Zeitgeist Revisits Bad old Days with Tragicomic ‘Boys In the Band’ (5 Stars)
‘Boys In the Band’ – Written by Mart Crowley; Directed by David J. Miller. Scenic Design: David Miller; Lighting Design: Michael Clark Wonson; Sound Design: J. Jubelic; Costume Design: Tyler Kinney. Presented by Zeitgeist Stage Company at the Plaza Black Box at the Boston Center for the Arts, 527 Tremont St., Boston through October 3rd.
Worst. Birthday Party. Ever.
But while it’s an excruciatingly uncomfortable evening for the party’s guests in “Boys In the Band”, David Miller and his Zeitgeist Stage Company bring Boston theatergoers a much-appreciated gift in the form of a powerful drama that doubles as a painful reminder of the not so distant past. ‘Boys in the Band’ first opened Off-Broadway in 1968, so it’s a pre-Gay Marriage, pre-Pride parade, pre-AIDS epidemic, and even pre-Stonewall (the movie version of which was coincidentally released last week and deemed “offensively bad” by the majority of critics) groundbreaking work that must have stunned audiences – gay and straight – in its day. The fact that the play is still so impactful today is both a testament to the brilliance of the writing and evidence that we still have a ways to go as a society in terms of acceptance.
The story opens in the Manhattan apartment of Michael, who is preparing to throw a birthday party for his quasi-friend Harold, a self-described “45-year old, pockmarked Jew fairy”, and a half-dozen of their friends. He is soon joined by his current lover Donald, and while waiting for the other guests to arrive, the pair discuss how their upbringing impacted their lives in psychoanalytic terms. “Failure is the only thing with which I feel at home,” says a depressed Donald, “because it’s what I was taught at home.”
And when Michael shares his backstory, one supposes that the playwright was using personality theories from 50 years ago (homosexuality was listed as a mental illness by the American Psychiatric Association until 1973), as his childhood sounds like a 1960’s recipe for raising a gay boy – i.e., a mother who wished he had been a girl, withheld him from playing sports, a compliant father and multiple trips to the beauty parlor with Mom… everything but being forced to play with Barbie dolls instead of G.I. Joes. Its stuff that people would laugh at today, but probably made for a plausible explanation in 1968.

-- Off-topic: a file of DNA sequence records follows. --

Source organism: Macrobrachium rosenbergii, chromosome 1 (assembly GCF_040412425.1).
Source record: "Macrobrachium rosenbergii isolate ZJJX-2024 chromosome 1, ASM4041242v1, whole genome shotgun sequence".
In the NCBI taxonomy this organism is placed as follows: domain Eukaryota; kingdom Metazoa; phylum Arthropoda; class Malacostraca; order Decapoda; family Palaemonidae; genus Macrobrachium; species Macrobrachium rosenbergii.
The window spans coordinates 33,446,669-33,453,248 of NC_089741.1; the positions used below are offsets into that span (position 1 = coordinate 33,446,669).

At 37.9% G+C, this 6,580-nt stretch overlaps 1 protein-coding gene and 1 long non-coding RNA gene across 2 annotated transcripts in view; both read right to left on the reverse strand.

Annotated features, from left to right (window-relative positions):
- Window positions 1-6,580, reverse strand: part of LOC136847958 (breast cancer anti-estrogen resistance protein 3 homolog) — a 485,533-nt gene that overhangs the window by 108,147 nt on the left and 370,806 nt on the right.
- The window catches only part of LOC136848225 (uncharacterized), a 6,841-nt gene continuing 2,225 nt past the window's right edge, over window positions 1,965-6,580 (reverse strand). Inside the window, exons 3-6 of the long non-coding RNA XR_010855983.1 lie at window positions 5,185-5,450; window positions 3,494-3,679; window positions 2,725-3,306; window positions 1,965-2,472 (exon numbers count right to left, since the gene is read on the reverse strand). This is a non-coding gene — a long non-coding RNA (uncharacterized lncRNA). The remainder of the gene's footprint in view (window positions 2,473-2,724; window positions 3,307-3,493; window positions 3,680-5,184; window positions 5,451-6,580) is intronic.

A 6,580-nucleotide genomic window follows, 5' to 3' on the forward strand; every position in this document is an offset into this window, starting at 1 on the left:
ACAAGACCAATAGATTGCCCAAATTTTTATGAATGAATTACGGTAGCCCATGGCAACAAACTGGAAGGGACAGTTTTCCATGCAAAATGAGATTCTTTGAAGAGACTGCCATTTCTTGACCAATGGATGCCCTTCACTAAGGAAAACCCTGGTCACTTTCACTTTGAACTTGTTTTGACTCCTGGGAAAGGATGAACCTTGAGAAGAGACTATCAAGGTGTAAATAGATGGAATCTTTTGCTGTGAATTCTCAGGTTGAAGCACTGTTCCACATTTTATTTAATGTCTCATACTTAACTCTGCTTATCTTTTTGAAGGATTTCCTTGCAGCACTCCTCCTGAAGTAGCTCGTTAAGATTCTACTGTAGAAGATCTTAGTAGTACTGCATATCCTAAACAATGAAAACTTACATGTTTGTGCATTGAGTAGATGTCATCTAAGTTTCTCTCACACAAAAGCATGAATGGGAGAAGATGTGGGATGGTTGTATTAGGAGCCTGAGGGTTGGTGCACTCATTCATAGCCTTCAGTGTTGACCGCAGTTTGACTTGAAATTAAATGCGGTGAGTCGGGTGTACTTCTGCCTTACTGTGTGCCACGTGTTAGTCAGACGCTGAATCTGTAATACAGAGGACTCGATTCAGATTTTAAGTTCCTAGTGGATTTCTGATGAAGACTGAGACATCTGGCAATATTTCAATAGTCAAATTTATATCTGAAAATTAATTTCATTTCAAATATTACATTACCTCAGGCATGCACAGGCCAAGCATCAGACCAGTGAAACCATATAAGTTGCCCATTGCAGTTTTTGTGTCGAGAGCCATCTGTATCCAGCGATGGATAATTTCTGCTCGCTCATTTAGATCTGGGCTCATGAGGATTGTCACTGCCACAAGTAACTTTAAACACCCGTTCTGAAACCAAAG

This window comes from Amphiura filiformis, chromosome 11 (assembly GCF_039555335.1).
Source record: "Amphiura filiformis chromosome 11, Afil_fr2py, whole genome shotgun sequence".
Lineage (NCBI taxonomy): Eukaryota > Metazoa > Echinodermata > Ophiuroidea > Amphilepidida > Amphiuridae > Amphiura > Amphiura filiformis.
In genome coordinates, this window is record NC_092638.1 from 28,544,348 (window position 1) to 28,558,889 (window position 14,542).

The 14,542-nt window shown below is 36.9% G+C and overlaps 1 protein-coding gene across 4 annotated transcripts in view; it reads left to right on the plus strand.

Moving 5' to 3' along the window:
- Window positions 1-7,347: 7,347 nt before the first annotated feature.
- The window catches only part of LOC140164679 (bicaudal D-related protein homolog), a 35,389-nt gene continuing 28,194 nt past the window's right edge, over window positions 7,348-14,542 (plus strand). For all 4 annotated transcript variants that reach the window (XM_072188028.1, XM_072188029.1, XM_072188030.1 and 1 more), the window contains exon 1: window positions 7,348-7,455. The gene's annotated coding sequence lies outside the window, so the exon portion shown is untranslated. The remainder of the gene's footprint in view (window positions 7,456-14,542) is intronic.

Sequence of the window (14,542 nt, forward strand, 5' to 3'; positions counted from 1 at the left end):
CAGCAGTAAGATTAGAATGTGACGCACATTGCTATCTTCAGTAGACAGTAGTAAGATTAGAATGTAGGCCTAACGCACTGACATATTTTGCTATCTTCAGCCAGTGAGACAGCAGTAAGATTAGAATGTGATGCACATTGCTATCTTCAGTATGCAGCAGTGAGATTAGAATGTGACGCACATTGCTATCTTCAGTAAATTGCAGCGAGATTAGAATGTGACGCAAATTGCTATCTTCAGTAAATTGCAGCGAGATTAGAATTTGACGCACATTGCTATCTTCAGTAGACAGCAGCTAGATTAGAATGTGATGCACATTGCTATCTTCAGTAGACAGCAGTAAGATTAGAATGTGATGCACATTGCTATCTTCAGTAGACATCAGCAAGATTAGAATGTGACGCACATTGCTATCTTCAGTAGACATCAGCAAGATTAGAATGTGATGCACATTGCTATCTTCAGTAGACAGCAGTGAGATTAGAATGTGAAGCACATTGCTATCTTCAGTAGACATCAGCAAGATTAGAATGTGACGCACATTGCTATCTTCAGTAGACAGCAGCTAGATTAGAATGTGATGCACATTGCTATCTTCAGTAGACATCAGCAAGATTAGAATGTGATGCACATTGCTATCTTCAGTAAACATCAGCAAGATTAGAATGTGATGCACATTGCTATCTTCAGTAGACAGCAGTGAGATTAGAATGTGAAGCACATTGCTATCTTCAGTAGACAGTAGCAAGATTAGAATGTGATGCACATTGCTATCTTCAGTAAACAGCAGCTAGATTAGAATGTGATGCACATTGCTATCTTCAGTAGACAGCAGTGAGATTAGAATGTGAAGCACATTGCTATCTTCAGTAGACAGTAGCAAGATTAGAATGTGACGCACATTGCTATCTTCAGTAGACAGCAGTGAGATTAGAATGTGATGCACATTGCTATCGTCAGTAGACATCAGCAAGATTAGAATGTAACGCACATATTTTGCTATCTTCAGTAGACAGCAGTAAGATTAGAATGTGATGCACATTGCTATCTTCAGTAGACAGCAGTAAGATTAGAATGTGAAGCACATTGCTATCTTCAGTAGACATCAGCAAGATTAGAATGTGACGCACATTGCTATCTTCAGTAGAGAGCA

What’s equally revealing is when Michael describes what made him decide to stop drinking, as he gives a synopsis of his boozing behavior that would have had any drug and alcohol counselor shipping him off to rehab for 30 days. We later get to see that his self-assessment was no exaggeration. But before the party begins, Michael receives a call from his old college roommate – the married and presumably straight Alan – who is in tears and needs to speak with him immediately. Michael reasons he can come over and be gone before the party begins and his more flamboyant friends show up, but that plan goes fatefully awry.
The dialogue begins with amusing, Oscar Wilde-esque quips from the characters (“There’s one thing to be said about masturbation: you certainly don’t have to look your best,” says Michael) but once the booze starts flowing, the witty repartee becomes more barbed, and the insults begin to cut deeper and deeper. Michael begins with an easy target, the handsome but dim-witted male prostitute (“Cowboy” played with convincing innocence by Richard Wingert) hired as a birthday present for Harold, but luckily for him the hate-filled invectives soar way over his head. But Michael soon becomes an acid-tongued cauldron of self-loathing, unleashing a merciless attack on the other guests with a laser-like focus on their points of vulnerability. They begin to return the abuse in kind before Michael goads them into playing the humiliating “Truth Game”, and as they play, we see what it must have been like to have spent your entire life being thought of as a freak for the crime of being attracted to the “wrong” sex.
To keep this play in its proper perspective, one needs to be cognizant of when it took place, and there are plenty of reminders that this is 1968 and not 2015, such as references to the vice squad arresting gay men in bath houses. And the expression on the face of Alan (the marvelous Brooks Reeves) could not have been more horror-filled than if he had stumbled into a den of cannibals feasting on flesh when he re-enters the room and it’s crystal clear that the men are homosexuals. It also sets up a truly heart-wrenching scene where, trancelike, the highly effeminate Emory (Mikey DiLoreto) recounts a painful story of a crush he had on an older boy when he was in high school and how he became a laughingstock when the other kids found out.
This is a great ensemble piece, with multiple outstanding performances, and David Miller gets the most out of a talented cast. As Michael, Victor Shopov maintains his streak of playing reprehensible characters, and he does so brilliantly. Watching his transformation from witty charmer to sociopathic bully is truly disturbing. Ryan Landry gives a restrained performance as Harold, barely keeping the lid on his own self-loathing, but responding to Michael’s heinous behavior with a least a modicum of dignity.
This is a really fine piece of work by Zeitgeist, and an important historical piece. Don’t miss it. For more info, go to: http://www.zeitgeiststage.com/Zeitgeist%202014/current_season.html